2nd Kings Chapters 13-14 Ė John Karmelich
1. My title for this lesson is called "How God deals with us". These two chapters focus on the idea that we are accountable to God with our lives. Before I scare you away from wanting to read any further, know that the issue is not salvation, but about using the most valuable thing God gives us, which is our time. The way I view God's grace versus doing things for God is as follows: We donít live a good life in order to earn His love, we should live a good life strictly out of gratitude for what God has already done for us. In other words, living as God desires is not about earning points with Him, but just being grateful for the salvation He has already given us and because that's the best way for us to live.
a) OK John, that is good common sense advice. We know that. Why should I read further? What these chapters show us is how God deals with us when for the time being we do turn from Him with our lives.
i) This leads me to the classic story of "God's dilemma". I bet you didn't even know that God even had a dilemma. First let me explain how it applied to the Israelites back then and then I'll explain how it applies to us. God made an unconditional promise that He would give the land of Israel to them. At the same time, God will not tolerate His people being a bad witness for them. Therefore, He had to punish them even to the eventual point of kicking them out of that land until they do turn back to Him. That same difficult concept applies to us as well. In other words, He loves us way too much to ever leave us alone.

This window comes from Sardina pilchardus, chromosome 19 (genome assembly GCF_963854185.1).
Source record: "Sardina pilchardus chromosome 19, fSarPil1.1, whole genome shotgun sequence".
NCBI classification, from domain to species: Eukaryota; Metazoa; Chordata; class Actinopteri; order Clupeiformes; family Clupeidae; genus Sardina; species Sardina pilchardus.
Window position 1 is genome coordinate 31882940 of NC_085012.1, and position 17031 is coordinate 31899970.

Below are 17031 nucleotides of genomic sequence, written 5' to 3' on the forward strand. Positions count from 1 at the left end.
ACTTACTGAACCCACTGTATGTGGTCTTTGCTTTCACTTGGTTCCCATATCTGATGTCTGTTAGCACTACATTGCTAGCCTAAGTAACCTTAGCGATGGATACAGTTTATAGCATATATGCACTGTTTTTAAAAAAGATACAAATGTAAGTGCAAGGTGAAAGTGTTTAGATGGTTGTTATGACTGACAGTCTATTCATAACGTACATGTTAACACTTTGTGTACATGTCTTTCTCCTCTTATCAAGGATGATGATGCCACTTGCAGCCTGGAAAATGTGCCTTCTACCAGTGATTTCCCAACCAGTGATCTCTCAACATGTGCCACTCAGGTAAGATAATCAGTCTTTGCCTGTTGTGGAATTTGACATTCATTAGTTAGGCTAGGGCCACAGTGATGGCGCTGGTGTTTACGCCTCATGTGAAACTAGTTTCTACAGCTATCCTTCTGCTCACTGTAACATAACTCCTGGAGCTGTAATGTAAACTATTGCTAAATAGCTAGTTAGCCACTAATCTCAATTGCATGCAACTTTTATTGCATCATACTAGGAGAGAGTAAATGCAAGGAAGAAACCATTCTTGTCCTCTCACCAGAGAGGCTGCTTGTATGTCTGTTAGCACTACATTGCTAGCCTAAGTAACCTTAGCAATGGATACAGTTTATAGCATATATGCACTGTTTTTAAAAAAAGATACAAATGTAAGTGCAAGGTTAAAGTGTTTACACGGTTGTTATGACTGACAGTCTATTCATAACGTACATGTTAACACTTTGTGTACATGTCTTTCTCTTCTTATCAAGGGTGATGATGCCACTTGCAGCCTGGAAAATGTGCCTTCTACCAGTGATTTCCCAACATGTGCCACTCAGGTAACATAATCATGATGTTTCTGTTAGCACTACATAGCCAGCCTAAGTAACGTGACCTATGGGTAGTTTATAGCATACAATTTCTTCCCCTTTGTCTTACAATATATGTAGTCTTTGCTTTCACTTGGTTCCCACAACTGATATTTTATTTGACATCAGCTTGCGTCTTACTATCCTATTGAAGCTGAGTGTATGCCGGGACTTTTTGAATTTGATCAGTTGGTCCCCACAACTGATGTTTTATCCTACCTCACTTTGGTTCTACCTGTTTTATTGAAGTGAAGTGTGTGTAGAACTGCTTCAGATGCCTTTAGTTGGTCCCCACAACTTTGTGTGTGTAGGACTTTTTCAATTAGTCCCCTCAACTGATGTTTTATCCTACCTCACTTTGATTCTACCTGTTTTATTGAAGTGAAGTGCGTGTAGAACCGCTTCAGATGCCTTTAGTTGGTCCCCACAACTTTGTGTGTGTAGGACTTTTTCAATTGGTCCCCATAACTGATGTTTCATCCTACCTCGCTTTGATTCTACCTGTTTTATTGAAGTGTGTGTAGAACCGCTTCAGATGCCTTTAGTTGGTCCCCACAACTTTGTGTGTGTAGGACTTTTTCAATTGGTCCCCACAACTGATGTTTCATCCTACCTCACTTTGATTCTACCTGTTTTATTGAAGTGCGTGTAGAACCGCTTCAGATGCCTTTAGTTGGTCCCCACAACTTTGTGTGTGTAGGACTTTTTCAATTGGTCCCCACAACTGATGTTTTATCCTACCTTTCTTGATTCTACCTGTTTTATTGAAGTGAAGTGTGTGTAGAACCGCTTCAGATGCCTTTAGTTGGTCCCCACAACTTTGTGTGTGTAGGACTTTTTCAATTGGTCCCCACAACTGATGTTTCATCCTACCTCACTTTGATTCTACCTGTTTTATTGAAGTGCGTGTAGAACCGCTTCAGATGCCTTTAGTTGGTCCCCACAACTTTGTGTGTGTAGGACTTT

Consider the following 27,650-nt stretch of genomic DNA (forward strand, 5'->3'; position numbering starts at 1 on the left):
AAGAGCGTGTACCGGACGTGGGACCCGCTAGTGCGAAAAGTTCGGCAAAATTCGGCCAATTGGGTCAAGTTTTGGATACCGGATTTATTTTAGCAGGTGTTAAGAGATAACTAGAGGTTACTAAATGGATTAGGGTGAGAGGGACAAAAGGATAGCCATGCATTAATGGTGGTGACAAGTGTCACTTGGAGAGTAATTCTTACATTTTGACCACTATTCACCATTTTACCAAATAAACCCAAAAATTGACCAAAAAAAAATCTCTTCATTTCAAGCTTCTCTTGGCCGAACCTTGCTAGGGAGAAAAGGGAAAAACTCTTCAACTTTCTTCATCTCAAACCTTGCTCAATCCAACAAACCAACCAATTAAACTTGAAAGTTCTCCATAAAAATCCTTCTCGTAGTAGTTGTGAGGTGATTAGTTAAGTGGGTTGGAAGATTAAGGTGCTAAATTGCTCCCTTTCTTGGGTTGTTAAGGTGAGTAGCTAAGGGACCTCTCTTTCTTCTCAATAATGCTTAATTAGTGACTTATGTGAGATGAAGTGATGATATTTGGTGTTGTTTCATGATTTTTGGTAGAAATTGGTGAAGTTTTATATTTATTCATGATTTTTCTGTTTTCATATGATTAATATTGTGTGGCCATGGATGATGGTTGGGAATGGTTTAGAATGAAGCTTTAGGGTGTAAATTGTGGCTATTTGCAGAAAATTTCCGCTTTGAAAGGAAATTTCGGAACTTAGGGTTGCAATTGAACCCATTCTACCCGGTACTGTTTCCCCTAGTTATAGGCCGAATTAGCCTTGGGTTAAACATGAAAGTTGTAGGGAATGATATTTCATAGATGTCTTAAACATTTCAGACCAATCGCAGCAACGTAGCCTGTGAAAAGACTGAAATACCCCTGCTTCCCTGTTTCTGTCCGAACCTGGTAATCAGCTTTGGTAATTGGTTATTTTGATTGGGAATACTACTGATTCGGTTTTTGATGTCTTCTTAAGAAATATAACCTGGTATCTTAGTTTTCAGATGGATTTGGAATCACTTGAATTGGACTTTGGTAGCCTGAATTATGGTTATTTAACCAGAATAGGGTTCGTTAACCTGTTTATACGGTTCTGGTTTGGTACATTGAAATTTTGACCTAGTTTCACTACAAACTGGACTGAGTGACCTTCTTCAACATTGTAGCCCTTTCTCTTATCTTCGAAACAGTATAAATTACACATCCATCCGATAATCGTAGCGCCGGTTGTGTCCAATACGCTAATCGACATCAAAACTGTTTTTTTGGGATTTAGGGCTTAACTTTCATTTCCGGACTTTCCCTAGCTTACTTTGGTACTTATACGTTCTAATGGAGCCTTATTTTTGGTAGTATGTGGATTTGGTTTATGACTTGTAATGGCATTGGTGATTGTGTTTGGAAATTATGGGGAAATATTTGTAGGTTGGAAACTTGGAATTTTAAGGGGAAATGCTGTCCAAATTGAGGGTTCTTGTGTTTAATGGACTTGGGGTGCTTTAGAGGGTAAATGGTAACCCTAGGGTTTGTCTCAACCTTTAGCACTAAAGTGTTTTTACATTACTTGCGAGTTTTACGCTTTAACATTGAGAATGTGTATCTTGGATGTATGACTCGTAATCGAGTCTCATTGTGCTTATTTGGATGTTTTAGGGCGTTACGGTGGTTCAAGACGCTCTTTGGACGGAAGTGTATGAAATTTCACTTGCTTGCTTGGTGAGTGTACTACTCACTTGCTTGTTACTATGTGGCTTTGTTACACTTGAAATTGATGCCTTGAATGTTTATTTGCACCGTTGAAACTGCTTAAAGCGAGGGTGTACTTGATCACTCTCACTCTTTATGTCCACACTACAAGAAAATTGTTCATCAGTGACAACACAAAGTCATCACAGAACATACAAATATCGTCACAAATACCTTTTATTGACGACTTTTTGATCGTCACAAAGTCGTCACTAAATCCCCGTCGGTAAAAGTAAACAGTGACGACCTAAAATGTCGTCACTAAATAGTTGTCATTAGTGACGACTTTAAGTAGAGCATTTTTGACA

b) To put that in "Christian speak", giving our lives to Jesus cost us nothing and everything at the same time. It cost us nothing in that Jesus paid the complete price for every sin that we have or will ever commit. It cost us everything in that God the Father now desires to be in charge of every aspect of our lives. It's a moment by moment decision that we have to make to either live to please God with our lives out of gratitude for what He has done for us or to choose to turn from Him. That's God's dilemma for us: How do I show that I do love people and at the same time get their attention so that they can be a good witness for Me with their lives? That's why we should "fear God". Not to lose our salvation, but out of fear of losing our witness for Him. That's why the Israelites suffered in the stories in these chapters and that's why we have to learn to fear God with our own lives.
2. Speaking of the Israelites, let me explain what is going on in these chapters in a few thoughts:
a) The Israelites were suffering defeats from their enemies because they were not seeking Him as He desired. God had Elisha the prophet at the end of his life be a witness again to the King of the Northern Kingdom of Israel to have him defeat his enemies and turn back to God. The Southern Kingdom of Judah won a war against it's enemies and now made the big mistake of wanting to conquer the Northern Kingdom not so they could all seek God together but just to get more power for the southern king. They lost that war and the "bad egg" of a king of the North did damage by taking gold and silver out of the temple used for God. There, that's a good summary of these two chapters and I didn't ask you to recite one king's name in that summary of these chapters!
b) All in all, it is not a happy pair of chapters. I'm not asking you to depress yourself to read these tragedies to learn history. The goal is to get each of us to understand how it is that God does judge the time He gives us as Christians. It's not as simple as avoid sin and just trust God to guide our lives. The great secret to living the Christian life is about learning to rely upon His power moment by moment in order to make that difference for Him and having that power to turn from what God does not desire of us.